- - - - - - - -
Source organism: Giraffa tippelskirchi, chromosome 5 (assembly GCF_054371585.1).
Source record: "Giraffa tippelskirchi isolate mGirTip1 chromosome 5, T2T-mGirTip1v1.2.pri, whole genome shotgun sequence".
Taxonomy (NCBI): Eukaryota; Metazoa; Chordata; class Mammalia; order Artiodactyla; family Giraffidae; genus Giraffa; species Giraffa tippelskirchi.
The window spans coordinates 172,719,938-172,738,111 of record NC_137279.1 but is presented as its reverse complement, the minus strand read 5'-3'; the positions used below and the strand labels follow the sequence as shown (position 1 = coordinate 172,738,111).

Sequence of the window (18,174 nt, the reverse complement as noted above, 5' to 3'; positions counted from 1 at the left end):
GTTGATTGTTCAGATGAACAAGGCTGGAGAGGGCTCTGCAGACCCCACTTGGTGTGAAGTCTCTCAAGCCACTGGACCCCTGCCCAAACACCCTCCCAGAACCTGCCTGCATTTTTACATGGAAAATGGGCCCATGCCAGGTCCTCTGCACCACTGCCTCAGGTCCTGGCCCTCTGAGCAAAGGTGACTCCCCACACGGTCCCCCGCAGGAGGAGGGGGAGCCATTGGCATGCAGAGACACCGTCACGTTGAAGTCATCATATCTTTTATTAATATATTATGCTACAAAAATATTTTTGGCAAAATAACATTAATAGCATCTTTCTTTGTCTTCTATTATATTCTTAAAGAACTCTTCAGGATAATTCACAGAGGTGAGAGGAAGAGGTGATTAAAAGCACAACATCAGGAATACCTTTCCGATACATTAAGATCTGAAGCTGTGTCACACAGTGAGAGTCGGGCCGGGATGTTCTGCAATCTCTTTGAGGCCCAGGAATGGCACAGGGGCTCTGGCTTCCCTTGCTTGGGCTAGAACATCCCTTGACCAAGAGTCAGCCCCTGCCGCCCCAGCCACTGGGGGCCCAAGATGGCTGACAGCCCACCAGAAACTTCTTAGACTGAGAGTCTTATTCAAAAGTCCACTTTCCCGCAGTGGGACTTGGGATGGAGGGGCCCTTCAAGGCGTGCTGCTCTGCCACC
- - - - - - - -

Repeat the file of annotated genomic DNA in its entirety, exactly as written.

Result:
Source organism: Giraffa tippelskirchi, chromosome 5 (assembly GCF_054371585.1).
Source record: "Giraffa tippelskirchi isolate mGirTip1 chromosome 5, T2T-mGirTip1v1.2.pri, whole genome shotgun sequence".
Taxonomy (NCBI): Eukaryota; Metazoa; Chordata; class Mammalia; order Artiodactyla; family Giraffidae; genus Giraffa; species Giraffa tippelskirchi.
The window spans coordinates 172,719,938-172,738,111 of record NC_137279.1 but is presented as its reverse complement, the minus strand read 5'-3'; the positions used below and the strand labels follow the sequence as shown (position 1 = coordinate 172,738,111).

Sequence of the window (18,174 nt, the reverse complement as noted above, 5' to 3'; positions counted from 1 at the left end):
GTTGATTGTTCAGATGAACAAGGCTGGAGAGGGCTCTGCAGACCCCACTTGGTGTGAAGTCTCTCAAGCCACTGGACCCCTGCCCAAACACCCTCCCAGAACCTGCCTGCATTTTTACATGGAAAATGGGCCCATGCCAGGTCCTCTGCACCACTGCCTCAGGTCCTGGCCCTCTGAGCAAAGGTGACTCCCCACACGGTCCCCCGCAGGAGGAGGGGGAGCCATTGGCATGCAGAGACACCGTCACGTTGAAGTCATCATATCTTTTATTAATATATTATGCTACAAAAATATTTTTGGCAAAATAACATTAATAGCATCTTTCTTTGTCTTCTATTATATTCTTAAAGAACTCTTCAGGATAATTCACAGAGGTGAGAGGAAGAGGTGATTAAAAGCACAACATCAGGAATACCTTTCCGATACATTAAGATCTGAAGCTGTGTCACACAGTGAGAGTCGGGCCGGGATGTTCTGCAATCTCTTTGAGGCCCAGGAATGGCACAGGGGCTCTGGCTTCCCTTGCTTGGGCTAGAACATCCCTTGACCAAGAGTCAGCCCCTGCCGCCCCAGCCACTGGGGGCCCAAGATGGCTGACAGCCCACCAGAAACTTCTTAGACTGAGAGTCTTATTCAAAAGTCCACTTTCCCGCAGTGGGACTTGGGATGGAGGGGCCCTTCAAGGCGTGCTGCTCTGCCACC